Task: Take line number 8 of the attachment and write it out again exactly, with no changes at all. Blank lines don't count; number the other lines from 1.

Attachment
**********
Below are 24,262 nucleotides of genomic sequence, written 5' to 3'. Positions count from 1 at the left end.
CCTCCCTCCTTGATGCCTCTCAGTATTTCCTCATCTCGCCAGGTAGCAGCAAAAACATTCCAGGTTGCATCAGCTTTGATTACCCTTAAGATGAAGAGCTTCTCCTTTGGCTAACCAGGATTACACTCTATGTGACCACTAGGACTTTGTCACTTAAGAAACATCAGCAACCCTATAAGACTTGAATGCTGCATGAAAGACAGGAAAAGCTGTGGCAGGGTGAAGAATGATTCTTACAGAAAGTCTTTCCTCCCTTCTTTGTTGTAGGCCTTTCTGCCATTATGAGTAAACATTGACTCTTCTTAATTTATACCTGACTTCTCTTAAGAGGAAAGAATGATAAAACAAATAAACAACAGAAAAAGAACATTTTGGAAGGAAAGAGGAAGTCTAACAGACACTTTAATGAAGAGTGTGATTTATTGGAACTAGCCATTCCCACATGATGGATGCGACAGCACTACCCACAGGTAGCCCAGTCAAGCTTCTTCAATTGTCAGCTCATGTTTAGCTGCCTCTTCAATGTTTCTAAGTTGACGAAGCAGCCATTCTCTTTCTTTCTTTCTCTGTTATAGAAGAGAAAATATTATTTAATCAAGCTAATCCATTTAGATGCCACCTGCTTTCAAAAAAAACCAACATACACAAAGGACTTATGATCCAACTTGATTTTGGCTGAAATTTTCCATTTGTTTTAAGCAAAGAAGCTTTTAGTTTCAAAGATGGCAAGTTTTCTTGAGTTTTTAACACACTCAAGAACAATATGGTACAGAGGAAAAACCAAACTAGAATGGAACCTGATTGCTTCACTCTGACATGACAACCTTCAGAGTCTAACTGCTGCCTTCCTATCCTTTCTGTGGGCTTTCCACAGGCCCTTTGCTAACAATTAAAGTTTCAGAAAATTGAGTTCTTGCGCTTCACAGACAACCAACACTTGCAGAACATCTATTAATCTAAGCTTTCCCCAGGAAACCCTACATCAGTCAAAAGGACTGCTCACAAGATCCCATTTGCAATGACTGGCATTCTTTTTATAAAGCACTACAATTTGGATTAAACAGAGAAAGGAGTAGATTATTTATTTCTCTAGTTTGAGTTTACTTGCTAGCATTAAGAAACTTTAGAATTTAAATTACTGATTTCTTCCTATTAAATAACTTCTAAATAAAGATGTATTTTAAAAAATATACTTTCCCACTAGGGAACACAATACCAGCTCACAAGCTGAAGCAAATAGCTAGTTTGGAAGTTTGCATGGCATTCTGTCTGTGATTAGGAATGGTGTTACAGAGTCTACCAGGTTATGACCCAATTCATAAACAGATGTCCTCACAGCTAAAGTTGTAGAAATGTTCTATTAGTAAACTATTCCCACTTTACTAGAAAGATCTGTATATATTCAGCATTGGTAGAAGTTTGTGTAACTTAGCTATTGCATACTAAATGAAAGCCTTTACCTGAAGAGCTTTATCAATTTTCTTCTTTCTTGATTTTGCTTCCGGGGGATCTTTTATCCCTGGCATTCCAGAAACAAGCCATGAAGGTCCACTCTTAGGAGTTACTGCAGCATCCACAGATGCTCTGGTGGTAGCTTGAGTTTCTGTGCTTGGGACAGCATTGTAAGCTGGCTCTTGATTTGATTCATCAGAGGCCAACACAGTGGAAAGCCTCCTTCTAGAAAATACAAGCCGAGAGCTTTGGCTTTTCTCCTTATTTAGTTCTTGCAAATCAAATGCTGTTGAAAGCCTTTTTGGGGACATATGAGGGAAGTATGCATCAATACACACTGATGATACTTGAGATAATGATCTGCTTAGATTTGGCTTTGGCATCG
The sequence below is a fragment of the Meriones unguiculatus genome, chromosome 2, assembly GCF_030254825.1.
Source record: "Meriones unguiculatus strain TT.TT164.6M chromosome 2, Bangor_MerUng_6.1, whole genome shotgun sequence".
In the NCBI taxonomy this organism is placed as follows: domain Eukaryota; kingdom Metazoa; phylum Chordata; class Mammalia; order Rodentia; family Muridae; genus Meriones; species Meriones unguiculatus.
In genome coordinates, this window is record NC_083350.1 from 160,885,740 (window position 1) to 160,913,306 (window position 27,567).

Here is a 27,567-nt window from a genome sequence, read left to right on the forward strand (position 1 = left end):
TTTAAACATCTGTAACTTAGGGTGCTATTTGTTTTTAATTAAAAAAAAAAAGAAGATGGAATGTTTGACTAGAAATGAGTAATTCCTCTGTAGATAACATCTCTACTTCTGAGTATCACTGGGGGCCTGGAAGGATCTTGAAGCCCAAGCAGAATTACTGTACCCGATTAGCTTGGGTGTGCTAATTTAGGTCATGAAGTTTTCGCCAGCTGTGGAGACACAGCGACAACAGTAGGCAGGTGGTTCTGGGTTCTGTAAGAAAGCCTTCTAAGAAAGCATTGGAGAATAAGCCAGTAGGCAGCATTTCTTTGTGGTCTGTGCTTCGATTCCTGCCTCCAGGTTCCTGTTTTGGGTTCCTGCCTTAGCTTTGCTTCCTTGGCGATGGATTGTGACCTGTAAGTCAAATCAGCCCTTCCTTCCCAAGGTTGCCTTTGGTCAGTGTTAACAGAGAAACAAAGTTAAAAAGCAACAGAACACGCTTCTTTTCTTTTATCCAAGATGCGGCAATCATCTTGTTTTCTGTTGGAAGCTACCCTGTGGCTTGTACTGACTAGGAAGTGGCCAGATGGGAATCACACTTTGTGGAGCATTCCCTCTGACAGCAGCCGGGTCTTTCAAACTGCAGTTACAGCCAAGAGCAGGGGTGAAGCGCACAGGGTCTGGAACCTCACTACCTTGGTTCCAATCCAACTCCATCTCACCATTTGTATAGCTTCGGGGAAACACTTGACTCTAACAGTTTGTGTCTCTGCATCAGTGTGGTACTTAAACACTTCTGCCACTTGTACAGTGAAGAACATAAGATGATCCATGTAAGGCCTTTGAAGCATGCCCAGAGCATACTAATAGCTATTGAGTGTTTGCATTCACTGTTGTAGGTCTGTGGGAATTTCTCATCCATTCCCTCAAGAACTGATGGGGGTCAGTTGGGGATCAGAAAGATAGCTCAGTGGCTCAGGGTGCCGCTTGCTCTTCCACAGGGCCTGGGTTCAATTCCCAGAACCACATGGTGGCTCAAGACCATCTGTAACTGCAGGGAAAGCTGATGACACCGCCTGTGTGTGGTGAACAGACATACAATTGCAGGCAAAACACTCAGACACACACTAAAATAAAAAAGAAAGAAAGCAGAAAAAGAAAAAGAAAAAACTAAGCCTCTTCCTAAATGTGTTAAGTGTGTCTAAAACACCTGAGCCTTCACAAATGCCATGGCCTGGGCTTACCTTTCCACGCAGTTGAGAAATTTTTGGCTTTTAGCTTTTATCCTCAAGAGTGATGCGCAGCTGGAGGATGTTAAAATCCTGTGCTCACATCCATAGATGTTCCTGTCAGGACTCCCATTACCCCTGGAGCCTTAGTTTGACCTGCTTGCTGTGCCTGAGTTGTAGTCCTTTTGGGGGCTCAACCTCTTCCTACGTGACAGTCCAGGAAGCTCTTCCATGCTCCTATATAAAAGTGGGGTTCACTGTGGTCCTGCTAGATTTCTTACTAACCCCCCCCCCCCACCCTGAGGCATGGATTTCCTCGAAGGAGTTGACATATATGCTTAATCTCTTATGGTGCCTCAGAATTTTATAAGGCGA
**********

TTTAAACATCTGTAACTTAGGGTGCTATTTGTTTTTAATTAAAAAAAAAAAGAAGATGGAATGTTTGACTAGAAATGAGTAATTCCTCTGTAGATAACATCTCTACTTCTGAGTATCACTGGGGGCCTGGAAGGATCTTGAAGCCCAAGCAGAATTACTGTACCCGATTAGCTTGGGTGTGCTAATTTAGGTCATGAAGTTTTCGCCAGCTGTGGAGACACAGCGACAACAGTAGGCAGGTGGTTCTGGGTTCTGTAAGAAAGCCTTCTAAGAAAGCATTGGAGAATAAGCCAGTAGGCAGCATTTCTTTGTGGTCTGTGCTTCGATTCCTGCCTCCAGGTTCCTGTTTTGGGTTCCTGCCTTAGCTTTGCTTCCTTGGCGATGGATTGTGACCTGTAAGTCAAATCAGCCCTTCCTTCCCAAGGTTGCCTTTGGTCAGTGTTAACAGAGAAACAAAGTTAAAAAGCAACAGAACACGCTTCTTTTCTTTTATCCAAGATGCGGCAATCATCTTGTTTTCTGTTGGAAGCTACCCTGTGGCTTGTACTGACTAGGAAGTGGCCAGATGGGAATCACACTTTGTGGAGCATTCCCTCTGACAGCAGCCGGGTCTTTCAAACTGCAGTTACAGCCAAGAGCAGGGGTGAAGCGCACAGGGTCTGGAACCTCACTACCTTGGTTCCAATCCAACTCCATCTCACCATTTGTATAGCTTCGGGGAAACACTTGACTCTAACAGTTTGTGTCTCTGCATCAGTGTGGTACTTAAACACTTCTGCCACTTGTACAGTGAAGAACATAAGATGATCCATGTAAGGCCTTTGAAGCATGCCCAGAGCATACTAATAGCTATTGAGTGTTTGCATTCACTGTTGTAGGTCTGTGGGAATTTCTCATCCATTCCCTCAAGAACTGATGGGGGTCAGTTGGGGATCAGAAAGATAGCTCAGTGGCTCAGGGTGCCGCTTGCTCTTCCACAGGGCCTGGGTTCAATTCCCAGAACCACATGGTGGCTCAAGACCATCTGTAACTGCAGGGAAAGCTGATGACACCGCCTGTGTGTGGTGAACAGACATACAATTGCAGGCAAAACACTCAGACACACACTAAAATAAAAAAGAAAGAAAGCAGAAAAAGAAAAAGAAAAAACTAAGCCTCTTCCTAAATGTGTTAAGTGTGTCTAAAACACCTGAGCCTTCACAAATGCCATGGCCTGGGCTTACCTTTCCACGCAGTTGAGAAATTTTTGGCTTTTAGCTTTTATCCTCAAGAGTGATGCGCAGCTGGAGGATGTTAAAATCCTGTGCTCACATCCATAGATGTTCCTGTCAGGACTCCCATTACCCCTGGAGCCTTAGTTTGACCTGCTTGCTGTGCCTGAGTTGTAGTCCTTTTGGGGGCTCAACCTCTTCCTACGTGACAGTCCAGGAAGCTCTTCCATGCTCCTATATAAAAGTGGGGTTCACTGTGGTCCTGCTAGATTTCTTACTAACCCCCCCCCCCCACCCTGAGGCATGGATTTCCTCGAAGGAGTTGACATATATGCTTAATCTCTTATGGTGCCTCAGAATTTTATAAGGCGA